Cordelia Strube’s misanthropic Milosz

The Toronto writer’s latest novel is about one man learning to let go of his bad feelings and accept the chaos of his life.

Cordelia Strube

Milo is 37 years old and hates everything. He hates his father, a bitter widower who has mysteriously disappeared. He hates his co-workers in the junk removal business, both of whom have moved into his house. He even hates his acting career since he lost his skills while method-acting his way through a production of Waiting for Godot.

Milosz, Cordelia Strube’s ninth novel, published by Toronto’s steadfast independent Coach House Books, is about one man learning to let go of his bad feelings and to accept the chaos of his life.

At the opening of the novel Milo’s intense hate makes him a seething mass of rudeness and f-bombs. He also possesses a reverse Midas touch: even when he’s motivated by good intentions, everything Milo touches turns to shit. For example, while trying to help his autistic neighbour Robertson, Milo accidentally hospitalizes various people. Milosz’s pages are littered with plans that rapidly go sideways and accidents with significant consequences.

Unfortunately for Milo, he isn’t alone. As the novel progresses, more and more people move into his house. First come Pablo and Wallace, his co-workers. Together they make a noxious trio, exchanging insults, racial slurs and $20 bills for small favours. In the scenes where they watch TV from the comfort of their easy chairs, the reader can almost smell their stale beer farts.

Next to move in is Vera, Wallace’s mother visiting from England, who cooks a different meat pudding for every meal. Then, through a series of strange events involving a reality show, Milo’s assumed-to-be-dead father Gus takes up residence. Suffering from amnesia, he is no longer the bitter man he was before. The new Gus speaks only Polish, a language that neither Milo nor any of the other residents of the house understand. Last to arrive is Tawny, a law student from an unspecified First Nations community, whom Milo met during a bizarre immersive theatre exercise in the woods north of Toronto.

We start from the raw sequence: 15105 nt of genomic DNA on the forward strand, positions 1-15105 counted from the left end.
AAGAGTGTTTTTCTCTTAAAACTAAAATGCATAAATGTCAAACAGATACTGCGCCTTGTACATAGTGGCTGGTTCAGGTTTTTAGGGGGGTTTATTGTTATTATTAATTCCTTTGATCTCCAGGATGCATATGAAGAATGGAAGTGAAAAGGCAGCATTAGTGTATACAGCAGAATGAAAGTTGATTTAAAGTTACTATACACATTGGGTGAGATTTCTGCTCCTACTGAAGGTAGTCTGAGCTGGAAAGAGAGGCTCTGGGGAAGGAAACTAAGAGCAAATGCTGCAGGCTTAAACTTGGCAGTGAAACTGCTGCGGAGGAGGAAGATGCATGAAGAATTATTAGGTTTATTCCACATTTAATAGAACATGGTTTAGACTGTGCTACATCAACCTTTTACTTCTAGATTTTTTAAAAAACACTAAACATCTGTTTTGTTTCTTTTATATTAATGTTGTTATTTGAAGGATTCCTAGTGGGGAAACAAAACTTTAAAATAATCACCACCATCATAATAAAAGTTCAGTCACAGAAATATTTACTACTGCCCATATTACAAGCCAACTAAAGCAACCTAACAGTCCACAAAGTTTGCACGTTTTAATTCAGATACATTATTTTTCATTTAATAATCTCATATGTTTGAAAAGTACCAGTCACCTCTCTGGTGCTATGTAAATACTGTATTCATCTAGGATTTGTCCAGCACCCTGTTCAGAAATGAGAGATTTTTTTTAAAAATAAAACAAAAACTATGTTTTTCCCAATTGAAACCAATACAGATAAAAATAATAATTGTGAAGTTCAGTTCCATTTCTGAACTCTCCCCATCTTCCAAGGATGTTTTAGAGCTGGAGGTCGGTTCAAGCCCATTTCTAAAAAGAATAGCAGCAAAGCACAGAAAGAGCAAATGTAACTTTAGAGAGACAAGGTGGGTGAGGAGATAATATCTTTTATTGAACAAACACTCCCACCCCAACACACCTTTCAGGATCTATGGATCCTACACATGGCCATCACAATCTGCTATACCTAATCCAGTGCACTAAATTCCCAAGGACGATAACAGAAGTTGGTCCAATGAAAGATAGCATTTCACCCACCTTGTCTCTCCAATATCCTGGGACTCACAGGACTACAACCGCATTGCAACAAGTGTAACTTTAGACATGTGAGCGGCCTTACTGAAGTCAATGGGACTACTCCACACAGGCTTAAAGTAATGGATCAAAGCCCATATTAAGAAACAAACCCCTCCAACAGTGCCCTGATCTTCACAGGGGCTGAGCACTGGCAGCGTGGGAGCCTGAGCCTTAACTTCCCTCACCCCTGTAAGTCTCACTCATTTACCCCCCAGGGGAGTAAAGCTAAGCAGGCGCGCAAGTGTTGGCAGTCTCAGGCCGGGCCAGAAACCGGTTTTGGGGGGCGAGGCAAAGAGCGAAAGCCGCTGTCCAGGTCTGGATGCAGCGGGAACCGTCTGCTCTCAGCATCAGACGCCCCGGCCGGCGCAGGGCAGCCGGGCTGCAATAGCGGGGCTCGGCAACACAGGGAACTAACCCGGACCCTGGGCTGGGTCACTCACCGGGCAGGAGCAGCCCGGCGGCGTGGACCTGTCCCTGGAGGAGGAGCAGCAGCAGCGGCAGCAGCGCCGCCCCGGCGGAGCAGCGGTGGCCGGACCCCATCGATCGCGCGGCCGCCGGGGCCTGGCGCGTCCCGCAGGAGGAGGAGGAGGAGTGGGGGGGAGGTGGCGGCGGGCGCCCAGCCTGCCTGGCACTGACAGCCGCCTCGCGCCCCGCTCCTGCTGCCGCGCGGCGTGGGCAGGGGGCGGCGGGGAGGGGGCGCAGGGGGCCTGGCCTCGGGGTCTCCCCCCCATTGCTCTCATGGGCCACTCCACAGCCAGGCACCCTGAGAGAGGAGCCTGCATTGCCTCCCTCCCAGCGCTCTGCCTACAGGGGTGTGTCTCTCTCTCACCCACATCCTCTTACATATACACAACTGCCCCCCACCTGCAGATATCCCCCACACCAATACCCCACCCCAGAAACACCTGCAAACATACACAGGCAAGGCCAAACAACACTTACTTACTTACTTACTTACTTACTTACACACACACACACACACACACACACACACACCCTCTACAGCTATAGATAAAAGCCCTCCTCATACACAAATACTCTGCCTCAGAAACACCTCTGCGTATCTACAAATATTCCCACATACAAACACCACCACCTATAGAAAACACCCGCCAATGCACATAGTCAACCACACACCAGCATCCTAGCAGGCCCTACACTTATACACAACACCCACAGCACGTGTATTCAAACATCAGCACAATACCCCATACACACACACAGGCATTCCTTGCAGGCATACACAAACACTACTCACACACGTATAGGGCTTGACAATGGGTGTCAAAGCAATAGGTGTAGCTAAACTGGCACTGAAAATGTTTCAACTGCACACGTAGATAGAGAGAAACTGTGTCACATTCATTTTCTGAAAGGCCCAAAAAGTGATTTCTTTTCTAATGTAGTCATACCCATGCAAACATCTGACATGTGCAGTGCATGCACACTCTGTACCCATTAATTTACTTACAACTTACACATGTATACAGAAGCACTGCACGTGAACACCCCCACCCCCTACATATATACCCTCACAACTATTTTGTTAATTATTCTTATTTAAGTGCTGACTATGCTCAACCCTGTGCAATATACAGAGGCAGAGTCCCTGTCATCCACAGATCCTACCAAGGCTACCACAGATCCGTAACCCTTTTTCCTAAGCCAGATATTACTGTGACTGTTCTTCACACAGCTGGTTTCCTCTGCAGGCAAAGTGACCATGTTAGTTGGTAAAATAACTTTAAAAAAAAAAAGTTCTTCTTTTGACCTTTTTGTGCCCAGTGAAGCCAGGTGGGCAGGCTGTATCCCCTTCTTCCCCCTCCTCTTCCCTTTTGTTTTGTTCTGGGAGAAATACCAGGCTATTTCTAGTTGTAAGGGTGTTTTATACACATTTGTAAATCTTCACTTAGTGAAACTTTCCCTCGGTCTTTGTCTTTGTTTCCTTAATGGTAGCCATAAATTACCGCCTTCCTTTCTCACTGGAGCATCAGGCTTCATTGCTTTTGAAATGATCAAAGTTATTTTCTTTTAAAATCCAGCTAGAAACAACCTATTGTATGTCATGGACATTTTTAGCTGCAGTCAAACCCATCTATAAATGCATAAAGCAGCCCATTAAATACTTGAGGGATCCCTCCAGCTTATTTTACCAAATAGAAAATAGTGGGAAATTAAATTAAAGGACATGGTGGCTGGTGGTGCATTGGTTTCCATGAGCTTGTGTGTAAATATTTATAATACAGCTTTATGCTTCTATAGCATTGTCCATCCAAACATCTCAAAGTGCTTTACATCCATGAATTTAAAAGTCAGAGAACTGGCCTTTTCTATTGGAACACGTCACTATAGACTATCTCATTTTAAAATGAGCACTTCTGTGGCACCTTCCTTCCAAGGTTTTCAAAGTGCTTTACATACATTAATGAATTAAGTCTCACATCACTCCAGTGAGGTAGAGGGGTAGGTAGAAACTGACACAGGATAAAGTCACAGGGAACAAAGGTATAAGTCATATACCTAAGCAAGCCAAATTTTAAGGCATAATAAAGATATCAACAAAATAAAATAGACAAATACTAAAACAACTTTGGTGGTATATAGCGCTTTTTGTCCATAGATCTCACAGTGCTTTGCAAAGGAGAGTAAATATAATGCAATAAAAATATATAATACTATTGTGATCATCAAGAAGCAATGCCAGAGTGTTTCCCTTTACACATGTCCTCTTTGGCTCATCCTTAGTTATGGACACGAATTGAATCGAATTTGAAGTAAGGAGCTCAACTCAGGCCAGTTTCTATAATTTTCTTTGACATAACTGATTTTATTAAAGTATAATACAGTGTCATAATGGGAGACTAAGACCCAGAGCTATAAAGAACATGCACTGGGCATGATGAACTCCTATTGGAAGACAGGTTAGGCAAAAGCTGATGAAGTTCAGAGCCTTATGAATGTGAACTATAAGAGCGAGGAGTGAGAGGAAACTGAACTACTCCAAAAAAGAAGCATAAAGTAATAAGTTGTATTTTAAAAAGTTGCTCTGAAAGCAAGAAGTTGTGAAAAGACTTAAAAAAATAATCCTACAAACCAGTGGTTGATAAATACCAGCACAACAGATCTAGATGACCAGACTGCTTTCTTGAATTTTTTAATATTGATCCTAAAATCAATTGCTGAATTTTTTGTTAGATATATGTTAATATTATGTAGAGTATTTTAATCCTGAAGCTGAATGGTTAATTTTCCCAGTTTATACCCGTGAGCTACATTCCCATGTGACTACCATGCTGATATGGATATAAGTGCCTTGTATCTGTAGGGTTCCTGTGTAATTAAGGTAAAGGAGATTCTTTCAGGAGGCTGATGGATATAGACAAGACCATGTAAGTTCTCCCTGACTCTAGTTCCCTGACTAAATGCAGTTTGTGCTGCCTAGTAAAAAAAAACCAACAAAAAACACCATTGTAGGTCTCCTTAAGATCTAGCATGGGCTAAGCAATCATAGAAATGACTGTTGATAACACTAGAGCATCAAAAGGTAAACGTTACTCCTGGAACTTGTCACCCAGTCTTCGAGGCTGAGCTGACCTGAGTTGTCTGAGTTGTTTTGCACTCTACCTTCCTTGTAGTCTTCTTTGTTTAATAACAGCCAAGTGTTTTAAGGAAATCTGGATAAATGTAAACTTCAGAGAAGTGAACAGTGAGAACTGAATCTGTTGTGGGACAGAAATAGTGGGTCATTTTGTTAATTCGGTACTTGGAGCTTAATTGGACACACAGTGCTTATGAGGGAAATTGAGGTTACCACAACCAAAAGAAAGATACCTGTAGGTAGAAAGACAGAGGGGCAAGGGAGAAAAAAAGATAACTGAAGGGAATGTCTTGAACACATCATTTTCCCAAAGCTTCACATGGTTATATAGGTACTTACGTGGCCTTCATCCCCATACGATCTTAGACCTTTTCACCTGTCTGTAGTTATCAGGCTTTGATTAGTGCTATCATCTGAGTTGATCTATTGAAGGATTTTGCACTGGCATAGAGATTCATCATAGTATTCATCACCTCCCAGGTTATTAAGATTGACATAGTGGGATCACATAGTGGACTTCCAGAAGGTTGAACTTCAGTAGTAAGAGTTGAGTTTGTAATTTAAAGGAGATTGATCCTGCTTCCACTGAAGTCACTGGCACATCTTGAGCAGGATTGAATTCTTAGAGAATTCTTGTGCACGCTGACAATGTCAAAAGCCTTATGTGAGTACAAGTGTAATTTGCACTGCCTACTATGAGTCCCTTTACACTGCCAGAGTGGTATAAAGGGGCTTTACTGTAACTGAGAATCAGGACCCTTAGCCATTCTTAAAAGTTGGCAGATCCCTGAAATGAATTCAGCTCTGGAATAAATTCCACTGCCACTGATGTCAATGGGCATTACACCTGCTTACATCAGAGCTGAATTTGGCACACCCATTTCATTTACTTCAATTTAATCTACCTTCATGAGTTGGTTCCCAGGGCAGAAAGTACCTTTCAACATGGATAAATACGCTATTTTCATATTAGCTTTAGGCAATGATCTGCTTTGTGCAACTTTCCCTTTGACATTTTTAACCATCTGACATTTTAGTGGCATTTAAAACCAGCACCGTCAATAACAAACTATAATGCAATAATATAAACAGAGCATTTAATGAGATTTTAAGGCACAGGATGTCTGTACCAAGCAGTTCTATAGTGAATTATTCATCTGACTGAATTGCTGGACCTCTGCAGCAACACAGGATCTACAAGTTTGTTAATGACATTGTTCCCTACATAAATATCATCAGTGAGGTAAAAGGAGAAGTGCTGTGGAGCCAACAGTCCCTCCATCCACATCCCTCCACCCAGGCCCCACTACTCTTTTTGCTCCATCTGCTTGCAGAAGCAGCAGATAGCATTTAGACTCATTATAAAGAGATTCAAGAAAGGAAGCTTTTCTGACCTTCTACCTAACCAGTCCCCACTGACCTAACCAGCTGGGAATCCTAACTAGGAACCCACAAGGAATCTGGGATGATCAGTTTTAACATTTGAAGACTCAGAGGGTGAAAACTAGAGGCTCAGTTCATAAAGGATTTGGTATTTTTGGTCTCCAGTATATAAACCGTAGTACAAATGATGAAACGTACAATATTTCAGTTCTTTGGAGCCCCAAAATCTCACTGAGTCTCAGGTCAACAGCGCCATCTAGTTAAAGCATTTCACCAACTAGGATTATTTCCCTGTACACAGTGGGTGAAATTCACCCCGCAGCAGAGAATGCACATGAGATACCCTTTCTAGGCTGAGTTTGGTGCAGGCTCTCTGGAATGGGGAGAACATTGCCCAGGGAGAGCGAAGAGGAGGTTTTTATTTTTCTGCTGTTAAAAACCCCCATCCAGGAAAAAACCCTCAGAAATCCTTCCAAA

While some of the plot points designed to get these characters under the same roof are far-fetched and at times tiresome, the novel improves once the cast is assembled in the same place. Together these wayward souls form a kind of low-rent therapeutic community. While Milo holds on to his hurt, Pablo preaches the benefits of letting go. Passing on the wisdom of his new age therapist, Pablo advises Milo that “We leave energy impressions on each other…That is why it is so important to forgive. You don’t want to leave negative impressions for all time.”

Milosz begins slowly, with several chapters of hurt people hurting people, and is at times disjointed, but gradually the underlying trauma behind Milo’s bitterness is revealed. Only once he understands the origins of his terrible feelings can Milo figure out how to go about dealing with them. With Milosz, Strube makes it clear that empathy and community can help heal some emotional scars. Although Milo tries to hold on to his hurt for as long as possible, by the end of the novel he finally begins the process of letting go of his resentments. ■

Milosz, by Cordelia Strube, 2012, Coach House 300 pp., $19.95 paperback

Jeff Miller is the author of the award-winning short story collection Ghost Pine: All Stories True (Invisible Publishing, 2010). He lives and drinks coffee in Little Italy.

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